Another anecdote regarding Hemingway's mischievous nature towards the Steinharts comes from Jeffrey Meyers book, Hemingway: A Biography. Meyers writes: "After he moved to Havana, Hemingway's friends were not writers and rivals but soldiers and sportsmen: men of action with integrity and technical skill...His closest friends in Cuba were Mario (Mayito) Menocal, Elicio Arguelles and Thorwald Sanchez, who enjoyed their leisure, participated in exclusively male activities and valued Hemingway's passion for sport...Hemingway and Menocal would discuss sport, fishing, shooting, current books, local gossip, Cuban and world politics while drinking gin with champagne chasers. Once, dressed as boxers-with helmets and shorts over their trousers-they crashed a party given by Hemingway's neighbor, Frankie Steinhart, whose father had built the Havana tramways."

More Information:

From most indications, Hemingway was a constant source of frustration, neighborly and otherwise, to the couple for whom he inscribed this unique copy, Frank and Popsie Steinhart.

Hemingway in Cuba, refers to the friction between Hemingway and Steinhart as a "private war." In Fuentes's work, we read that: "Of all Hemingway's neighbors, Frank Steinhart, Jr. was the most affluent, and the most annoyed by the writer's mischief. Under cover of night, Hemingway feuded merrily with Steinhart for many years.According to Herrera Sotolongo, the physician, they were merely childish pranks on Hemingway's part. The writer enjoyed the 'undeclared war' on Steinhart and there were great battles at the 'frontier,' the boundary between the two farms. Herrera Sotolongo remembers how they made use of firecrackers and stink bombs whenever Steinhart gave one of his grand parties. Hemingway would drag Herrera and his brother, Roberto, into the fray, in addition to any other friends who happened to be around. The best time for the operation was at midnight, when Hemingway would lead his men under cover of dark, through the trees, to the enemy fence. He demanded strict silence from his followers and one could see how excited and happy he was as he approached the site for the action. They were armed with hollowed bamboo stalks which were used as bazookas to shoot fireworks. After the 'attack,' Hemingway was always the last one 'to cover our retreat,' as he put it, but it was really to see the cups and saucers of the dinner guests jump on the table when the fireworks exploded, and to see how the grand ladies daintily excused themselves and left when the air wafted the aroma of the stink bombs their way. The action got really wild when Steinhart unleashed his dogs. Once when Hemingway and his friends interrupted still another soiree with fire from the makeshift bazookas, Steinhart got so furious that he retaliated by shooting his gun four or five times in the general direction of Hemingway's house. But in Sotolongo's words: 'Luckily, we were all lying on the ground in the darkness. He couldn't see us and no one was hurt. Mary Welsh [Hemingway's fourth wife]disapproved of these foolish games. Thanks to her, Hemingway and Steinhart agreed on a truce and early in the fifties the war between them ended.When Mary speaks of the Steinharts in her book How It Was, they are described as charming and distinguished neighbors. She neglects any mention of the curious nocturnal battles in which her husband was captain of the guerillas."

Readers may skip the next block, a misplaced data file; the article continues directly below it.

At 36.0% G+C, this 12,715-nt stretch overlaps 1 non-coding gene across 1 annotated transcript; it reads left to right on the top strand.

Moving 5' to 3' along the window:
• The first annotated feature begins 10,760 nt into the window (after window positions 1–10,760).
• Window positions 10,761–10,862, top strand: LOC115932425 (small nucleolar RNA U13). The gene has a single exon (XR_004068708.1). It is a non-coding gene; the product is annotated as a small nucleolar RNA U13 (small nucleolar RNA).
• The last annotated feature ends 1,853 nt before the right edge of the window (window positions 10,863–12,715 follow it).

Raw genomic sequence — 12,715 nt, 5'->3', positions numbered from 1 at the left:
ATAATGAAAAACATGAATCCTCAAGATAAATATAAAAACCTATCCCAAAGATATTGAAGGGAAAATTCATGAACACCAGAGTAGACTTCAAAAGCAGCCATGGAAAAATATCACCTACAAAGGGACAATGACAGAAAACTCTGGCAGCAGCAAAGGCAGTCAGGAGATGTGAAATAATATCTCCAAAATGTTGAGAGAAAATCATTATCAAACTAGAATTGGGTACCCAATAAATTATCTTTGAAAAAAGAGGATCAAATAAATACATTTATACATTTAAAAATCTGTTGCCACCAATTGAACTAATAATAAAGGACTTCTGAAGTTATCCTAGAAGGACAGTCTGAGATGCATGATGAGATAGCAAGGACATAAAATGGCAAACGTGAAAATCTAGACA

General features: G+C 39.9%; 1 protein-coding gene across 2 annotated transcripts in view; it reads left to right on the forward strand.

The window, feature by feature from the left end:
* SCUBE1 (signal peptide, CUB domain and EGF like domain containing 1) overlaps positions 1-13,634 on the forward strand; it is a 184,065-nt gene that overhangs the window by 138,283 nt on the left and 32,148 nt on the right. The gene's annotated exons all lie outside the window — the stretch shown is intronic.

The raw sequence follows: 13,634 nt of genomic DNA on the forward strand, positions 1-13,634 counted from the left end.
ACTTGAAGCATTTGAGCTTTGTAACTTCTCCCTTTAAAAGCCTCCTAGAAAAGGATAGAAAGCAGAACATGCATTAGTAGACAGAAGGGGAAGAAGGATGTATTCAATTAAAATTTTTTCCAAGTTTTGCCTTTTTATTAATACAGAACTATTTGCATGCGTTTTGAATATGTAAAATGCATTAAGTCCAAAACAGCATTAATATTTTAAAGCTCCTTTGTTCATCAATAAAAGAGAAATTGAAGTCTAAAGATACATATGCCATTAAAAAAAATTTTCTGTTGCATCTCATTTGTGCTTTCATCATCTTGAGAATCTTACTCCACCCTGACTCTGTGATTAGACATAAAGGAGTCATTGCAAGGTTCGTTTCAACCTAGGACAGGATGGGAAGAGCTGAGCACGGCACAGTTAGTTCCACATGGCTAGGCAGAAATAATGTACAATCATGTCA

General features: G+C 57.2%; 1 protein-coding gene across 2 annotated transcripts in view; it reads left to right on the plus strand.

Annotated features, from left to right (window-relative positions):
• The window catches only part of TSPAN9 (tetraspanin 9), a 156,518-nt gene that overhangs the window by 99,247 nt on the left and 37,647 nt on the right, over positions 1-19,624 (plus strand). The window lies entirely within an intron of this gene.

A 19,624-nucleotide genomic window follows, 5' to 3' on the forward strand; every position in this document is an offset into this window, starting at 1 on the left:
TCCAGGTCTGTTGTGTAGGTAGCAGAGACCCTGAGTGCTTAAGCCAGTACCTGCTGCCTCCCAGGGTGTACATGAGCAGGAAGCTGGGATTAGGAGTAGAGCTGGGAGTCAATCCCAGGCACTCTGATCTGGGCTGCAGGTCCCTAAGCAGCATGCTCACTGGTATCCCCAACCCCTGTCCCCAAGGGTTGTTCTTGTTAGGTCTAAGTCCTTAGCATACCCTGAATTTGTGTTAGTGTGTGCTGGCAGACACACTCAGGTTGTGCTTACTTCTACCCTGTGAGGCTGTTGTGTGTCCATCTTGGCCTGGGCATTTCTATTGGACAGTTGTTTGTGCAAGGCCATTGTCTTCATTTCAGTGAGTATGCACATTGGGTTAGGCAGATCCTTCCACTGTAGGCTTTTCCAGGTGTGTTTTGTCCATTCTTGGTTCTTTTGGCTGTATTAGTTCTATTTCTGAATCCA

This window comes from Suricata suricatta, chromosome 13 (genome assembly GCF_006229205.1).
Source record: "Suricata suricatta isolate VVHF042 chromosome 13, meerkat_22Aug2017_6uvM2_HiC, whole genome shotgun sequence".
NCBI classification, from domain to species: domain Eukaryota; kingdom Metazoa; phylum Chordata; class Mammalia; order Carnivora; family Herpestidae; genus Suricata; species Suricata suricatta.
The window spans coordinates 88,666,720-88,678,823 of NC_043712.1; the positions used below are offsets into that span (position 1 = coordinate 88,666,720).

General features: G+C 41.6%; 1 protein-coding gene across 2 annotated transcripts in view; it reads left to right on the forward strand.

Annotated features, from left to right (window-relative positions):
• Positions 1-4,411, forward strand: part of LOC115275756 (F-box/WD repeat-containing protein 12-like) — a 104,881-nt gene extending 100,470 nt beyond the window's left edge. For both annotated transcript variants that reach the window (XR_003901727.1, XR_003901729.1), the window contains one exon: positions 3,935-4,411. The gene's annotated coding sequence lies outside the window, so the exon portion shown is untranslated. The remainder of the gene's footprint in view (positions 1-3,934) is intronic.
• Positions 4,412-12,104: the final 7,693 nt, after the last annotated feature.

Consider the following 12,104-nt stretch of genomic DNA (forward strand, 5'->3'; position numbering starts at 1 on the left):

How It Was: "If it were to be Ernest's primary home, the Finca Vigia offered unending suggestions for improvements beyond the small problems of rotting window sills. The fences were rotted away or broken down, especially along the road to the big handsome place of our neighbor, Frank Steinhart, Jr., who owned the Havana Streetcar Company.In the valleys between the Finca's three hills there was enough pasturage for two or three cows, but instead we were buying  watery milk from the Steinharts" (p. 170-171).

Hemingway: A Biography. Meyers writes: "After he moved to Havana, Hemingway's friends were not writers and rivals but soldiers and sportsmen: men of action with integrity and technical skill.His closest friends in Cuba were Mario (Mayito) Menocal, Elicio Arguelles and Thorwald Sanchez, who enjoyed their leisure, participated in exclusively male activities and valued Hemingway's passion for sport.Hemingway and Menocal would discuss sport, fishing, shooting, current books, local gossip, Cuban and world politics while drinking gin with champagne chasers. Once, dressed as boxers-with helmets and shorts over their trousers-they crashed a party given by Hemingway's neighbor, Frankie Steinhart, whose father had built the Havana tramways."





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Auction Dates
September, 2011
12th-14th